I didn't know what Paraguay was until six years ago, when I met a Paraguayan boy in line for the cafeteria at EARTH University in Costa Rica. I was doing a semester abroad. He was explaining to me and another American student that Paraguay has two national languages - Spanish and Guaraní - but I couldn't understand what he was saying. Naturally, he turned out to be the love of my life and now here I am, living on a farm in rural Paraguay.
Rural Paraguay isn't exactly an American city girl's dream-come-true. In fact, most tourists seem to make a point of avoiding the landlocked country when visiting South America. Without a coastline or any major tourist attractions, it doesn't seem like a hot spot for a vacation. Lacking in a rugged, awe-inspiring landscape, Paraguay's charm lies in it's unique culture - and the sights, sounds, smells, and flavors therein. Maybe that's why the tourism department's slogan is "Tenés que sentirlo." With friendly people and good food, perhaps being dubbed the "Heart of South America" is more than just a reference to its geographical location.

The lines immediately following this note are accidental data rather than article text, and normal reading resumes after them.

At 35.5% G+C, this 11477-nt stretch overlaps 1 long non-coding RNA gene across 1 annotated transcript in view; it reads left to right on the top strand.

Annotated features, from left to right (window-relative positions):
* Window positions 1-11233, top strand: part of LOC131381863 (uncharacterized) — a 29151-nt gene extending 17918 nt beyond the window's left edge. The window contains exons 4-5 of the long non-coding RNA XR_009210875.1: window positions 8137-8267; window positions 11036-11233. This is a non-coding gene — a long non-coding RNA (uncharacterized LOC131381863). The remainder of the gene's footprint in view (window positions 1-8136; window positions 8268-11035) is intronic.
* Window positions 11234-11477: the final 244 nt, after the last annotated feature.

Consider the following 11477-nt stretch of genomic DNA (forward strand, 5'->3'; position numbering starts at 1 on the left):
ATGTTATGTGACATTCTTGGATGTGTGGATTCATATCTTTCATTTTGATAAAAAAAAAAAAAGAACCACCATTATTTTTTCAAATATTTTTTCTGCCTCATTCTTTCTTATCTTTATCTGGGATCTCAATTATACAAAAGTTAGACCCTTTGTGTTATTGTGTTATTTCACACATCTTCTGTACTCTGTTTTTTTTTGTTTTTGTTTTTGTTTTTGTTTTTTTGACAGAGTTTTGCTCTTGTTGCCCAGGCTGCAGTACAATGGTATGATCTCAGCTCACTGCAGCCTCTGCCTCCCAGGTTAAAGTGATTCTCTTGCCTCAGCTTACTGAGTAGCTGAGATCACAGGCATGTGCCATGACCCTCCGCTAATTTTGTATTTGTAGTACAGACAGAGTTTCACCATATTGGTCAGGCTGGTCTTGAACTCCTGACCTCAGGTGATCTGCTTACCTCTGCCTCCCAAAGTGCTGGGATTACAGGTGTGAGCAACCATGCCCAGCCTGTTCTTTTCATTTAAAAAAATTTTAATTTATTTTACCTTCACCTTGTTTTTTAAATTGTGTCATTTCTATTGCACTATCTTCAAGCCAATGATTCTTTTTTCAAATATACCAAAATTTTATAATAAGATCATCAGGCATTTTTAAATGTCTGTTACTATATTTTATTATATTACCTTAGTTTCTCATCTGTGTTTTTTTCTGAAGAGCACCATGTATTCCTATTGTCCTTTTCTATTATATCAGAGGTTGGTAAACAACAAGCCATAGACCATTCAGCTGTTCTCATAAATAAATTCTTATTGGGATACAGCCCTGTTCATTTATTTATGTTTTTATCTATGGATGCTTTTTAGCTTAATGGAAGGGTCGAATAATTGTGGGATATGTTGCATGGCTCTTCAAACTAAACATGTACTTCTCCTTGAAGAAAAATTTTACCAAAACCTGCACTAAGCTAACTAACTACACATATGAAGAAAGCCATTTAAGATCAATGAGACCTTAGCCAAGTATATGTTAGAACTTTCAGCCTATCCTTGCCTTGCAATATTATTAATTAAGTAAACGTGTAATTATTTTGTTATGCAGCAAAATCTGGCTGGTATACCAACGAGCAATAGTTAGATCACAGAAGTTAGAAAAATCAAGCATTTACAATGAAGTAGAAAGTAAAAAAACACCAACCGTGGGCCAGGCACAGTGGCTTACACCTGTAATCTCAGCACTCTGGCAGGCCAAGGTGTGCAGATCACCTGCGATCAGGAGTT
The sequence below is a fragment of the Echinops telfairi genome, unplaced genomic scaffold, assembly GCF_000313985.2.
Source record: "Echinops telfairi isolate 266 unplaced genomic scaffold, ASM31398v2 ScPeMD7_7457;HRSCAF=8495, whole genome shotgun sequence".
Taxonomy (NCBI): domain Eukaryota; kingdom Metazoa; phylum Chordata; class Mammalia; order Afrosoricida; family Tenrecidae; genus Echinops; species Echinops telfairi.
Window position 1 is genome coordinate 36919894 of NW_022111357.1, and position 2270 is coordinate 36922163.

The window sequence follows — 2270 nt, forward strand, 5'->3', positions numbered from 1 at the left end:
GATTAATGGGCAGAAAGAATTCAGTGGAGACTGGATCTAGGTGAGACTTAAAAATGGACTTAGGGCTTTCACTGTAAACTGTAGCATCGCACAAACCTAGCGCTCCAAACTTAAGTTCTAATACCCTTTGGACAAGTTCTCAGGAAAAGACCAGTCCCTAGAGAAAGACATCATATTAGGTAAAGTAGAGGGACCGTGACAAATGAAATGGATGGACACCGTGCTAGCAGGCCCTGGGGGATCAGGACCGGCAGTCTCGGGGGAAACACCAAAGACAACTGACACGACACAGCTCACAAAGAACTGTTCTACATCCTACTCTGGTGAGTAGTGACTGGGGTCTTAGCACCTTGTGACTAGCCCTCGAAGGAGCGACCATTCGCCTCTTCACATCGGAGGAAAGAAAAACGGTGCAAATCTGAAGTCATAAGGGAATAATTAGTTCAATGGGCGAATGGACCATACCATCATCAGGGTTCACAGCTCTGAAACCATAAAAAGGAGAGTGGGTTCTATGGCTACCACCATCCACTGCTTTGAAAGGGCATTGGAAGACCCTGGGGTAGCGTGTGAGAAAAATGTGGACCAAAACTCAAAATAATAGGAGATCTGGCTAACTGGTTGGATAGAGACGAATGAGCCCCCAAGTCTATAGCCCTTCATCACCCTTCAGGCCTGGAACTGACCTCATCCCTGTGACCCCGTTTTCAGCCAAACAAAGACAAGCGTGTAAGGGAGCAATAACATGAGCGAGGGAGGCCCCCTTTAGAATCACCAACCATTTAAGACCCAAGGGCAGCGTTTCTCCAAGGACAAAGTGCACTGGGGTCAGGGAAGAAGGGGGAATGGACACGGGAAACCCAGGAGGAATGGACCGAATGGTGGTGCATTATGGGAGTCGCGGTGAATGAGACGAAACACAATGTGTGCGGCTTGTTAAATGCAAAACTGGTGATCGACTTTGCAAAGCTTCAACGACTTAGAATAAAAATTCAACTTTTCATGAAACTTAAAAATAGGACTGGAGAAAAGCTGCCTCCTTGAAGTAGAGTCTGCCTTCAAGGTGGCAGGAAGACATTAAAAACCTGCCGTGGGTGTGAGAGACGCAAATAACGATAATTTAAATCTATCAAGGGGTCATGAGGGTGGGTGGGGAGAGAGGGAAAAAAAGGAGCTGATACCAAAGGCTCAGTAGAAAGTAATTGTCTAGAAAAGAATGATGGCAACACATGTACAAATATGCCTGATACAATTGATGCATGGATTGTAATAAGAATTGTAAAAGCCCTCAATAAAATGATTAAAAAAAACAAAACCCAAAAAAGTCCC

Despite the natural ups and downs that come with adapting to life in another country, I'm determined to find fulfillment and happiness here. And for someone who loves food and saving the planet, nothing could be better that living on a farm and raising and growing food naturally. A lover of cooking and baking, I'm excited to learn to prepare Paraguay's traditional dishes and come up with my own fusion plates, something I'm dubbing "gringaguaya" cuisine. I'll also be attempting to discover the origins and histories of these unique dishes, perhaps uncovering secrets behind cherished American foods in the process.
I hope you'll join me on this adventure!